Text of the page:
TYRANNOSAURUS DRIP

With scansion firmly in hand, Donaldson pens a rhymed tale of dino-heroism perfectly complemented by Roberts’s comical cartoon scenes of toothy carnivores and trumpet-mouthed vegetarians. Foraging contentedly along the river (“And they hooted, ‘Up with rivers!’ and they hooted, ‘Up with reeds.’ / And they hooted, ‘Up with bellyfuls of juicy water weeds!’ ”) the duckbills feel safe from the nonswimming T. Rex clan (“And they shouted, ‘Up with hunting!’ and they shouted, ‘Up with war!’ / And they shouted, ‘Up with bellyfuls of duckbill dinosaur!’ ”) on the other side. But then a storm knocks down a well-placed tree that bridges the two banks. Fortunately, the toothy but dim predators have been fostering a stray duckbill—scornfully dubbed “Tyrannosaurus Drip” by his clueless fellow nestlings—who rises to his own species’s defense and, thanks to some quick thinking, tricks the T. Rexes into a soggy retreat. Holding firmly to the courage of his vegetarian convictions, T. Drip is definitely a dino worth hooting over. (Picture book. 6-8)

Pub Date: June 1, 2008

ISBN: 978-0-312-37747-2

Page Count: 32

Publisher: Feiwel & Friends

Review Posted Online: May 19, 2010

Kirkus Reviews Issue: May 15, 2008

FLIP-O-STORIC

Sturdy split pages allow readers to create their own inventive combinations from among a handful of prehistoric critters. Hard on the heels of Flip-O-Saurus (2010) drops this companion gallery, printed on durable boards and offering opportunities to mix and match body thirds of eight prehistoric mammals, plus a fish and a bird, to create such portmanteau creatures as a “Gas-Lo-Therium,” or a “Mega-Tor-Don.” The “Mam-Nyc-Nia” places the head of a mammoth next to the wings and torso of an Icaronycteris (prehistoric bat) and the hind legs of a Macrauchenia (a llamalike creature with a short trunk), to amusing effect. Drehsen adds first-person captions on the versos, which will also mix and match to produce chuckles: “Do you like my nose? It’s actually a short trunk…” “I may remind you of an ostrich, because my wings aren’t built for flying…” “My tail looks like a dolphin’s.” With but ten layers to flip, young paleontologists will run through most of the permutations in just a few minutes, but Ball’s precisely detailed ink-and-watercolor portraits of each animal formally posed against plain cream colored backdrops may provide a slightly more enduring draw. A silhouette key on the front pastedown includes a pronunciation guide and indicates scale. Overall, a pleasing complement to more substantive treatments. (Novelty nonfiction. 6-8)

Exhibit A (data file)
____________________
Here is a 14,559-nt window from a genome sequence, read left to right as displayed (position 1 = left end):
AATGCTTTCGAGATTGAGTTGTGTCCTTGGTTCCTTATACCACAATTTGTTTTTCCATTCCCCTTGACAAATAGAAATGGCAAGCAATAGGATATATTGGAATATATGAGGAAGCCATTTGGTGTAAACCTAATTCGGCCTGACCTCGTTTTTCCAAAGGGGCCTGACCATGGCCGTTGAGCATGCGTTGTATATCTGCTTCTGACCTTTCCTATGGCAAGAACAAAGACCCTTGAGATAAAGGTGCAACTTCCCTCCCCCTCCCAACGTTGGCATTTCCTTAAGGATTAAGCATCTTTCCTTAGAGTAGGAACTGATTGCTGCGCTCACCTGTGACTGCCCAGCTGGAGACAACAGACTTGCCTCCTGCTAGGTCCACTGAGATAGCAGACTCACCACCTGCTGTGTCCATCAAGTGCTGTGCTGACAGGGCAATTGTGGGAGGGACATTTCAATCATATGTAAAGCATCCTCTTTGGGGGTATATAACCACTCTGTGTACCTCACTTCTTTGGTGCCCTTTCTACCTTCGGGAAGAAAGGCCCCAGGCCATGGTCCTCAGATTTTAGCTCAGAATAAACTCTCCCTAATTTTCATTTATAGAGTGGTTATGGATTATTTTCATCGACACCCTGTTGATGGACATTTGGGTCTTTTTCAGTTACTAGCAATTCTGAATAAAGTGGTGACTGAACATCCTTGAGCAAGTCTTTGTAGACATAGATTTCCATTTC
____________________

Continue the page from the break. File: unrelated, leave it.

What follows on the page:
Pub Date: May 1, 2011

ISBN: 978-0-7892-1099-9

Page Count: 22

Publisher: Abbeville Kids

Review Posted Online: April 4, 2011

Kirkus Reviews Issue: April 1, 2011

HOW DO DINOSAURS SHOW GOOD MANNERS?

From the How Do Dinosaurs…? series

Formulaic but not stale…even if it does mine previous topical material rather than expand it.

A guide to better behavior—at home, on the playground, in class, and in the library.

Serving as a sort of overview for the series’ 12 previous exercises in behavior modeling, this latest outing opens with a set of badly behaving dinos, identified in an endpaper key and also inconspicuously in situ. Per series formula, these are paired to leading questions like “Does she spit out her broccoli onto the floor? / Does he shout ‘I hate meat loaf!’ while slamming the door?” (Choruses of “NO!” from young audiences are welcome.) Midway through, the tone changes (“No, dinosaurs don’t”), and good examples follow to the tune of positive declarative sentences: “They wipe up the tables and vacuum the floors. / They share all the books and they never slam doors,” etc. Teague’s customary, humongous prehistoric crew, all depicted in exact detail and with wildly flashy coloration, fill both their spreads and their human-scale scenes as their human parents—no same-sex couples but some are racially mixed, and in one the man’s the cook—join a similarly diverse set of sibs and other children in either disapprobation or approving smiles. All in all, it’s a well-tested mix of oblique and prescriptive approaches to proper behavior as well as a lighthearted way to play up the use of “please,” “thank you,” and even “I’ll help when you’re hurt.”

Formulaic but not stale…even if it does mine previous topical material rather than expand it. (Picture book. 6-8)

Pub Date: Oct. 20, 2020

ISBN: 978-1-338-36334-0

Page Count: 40

Publisher: Blue Sky/Scholastic

Review Posted Online: Aug. 17, 2020

Kirkus Reviews Issue: Sept. 1, 2020

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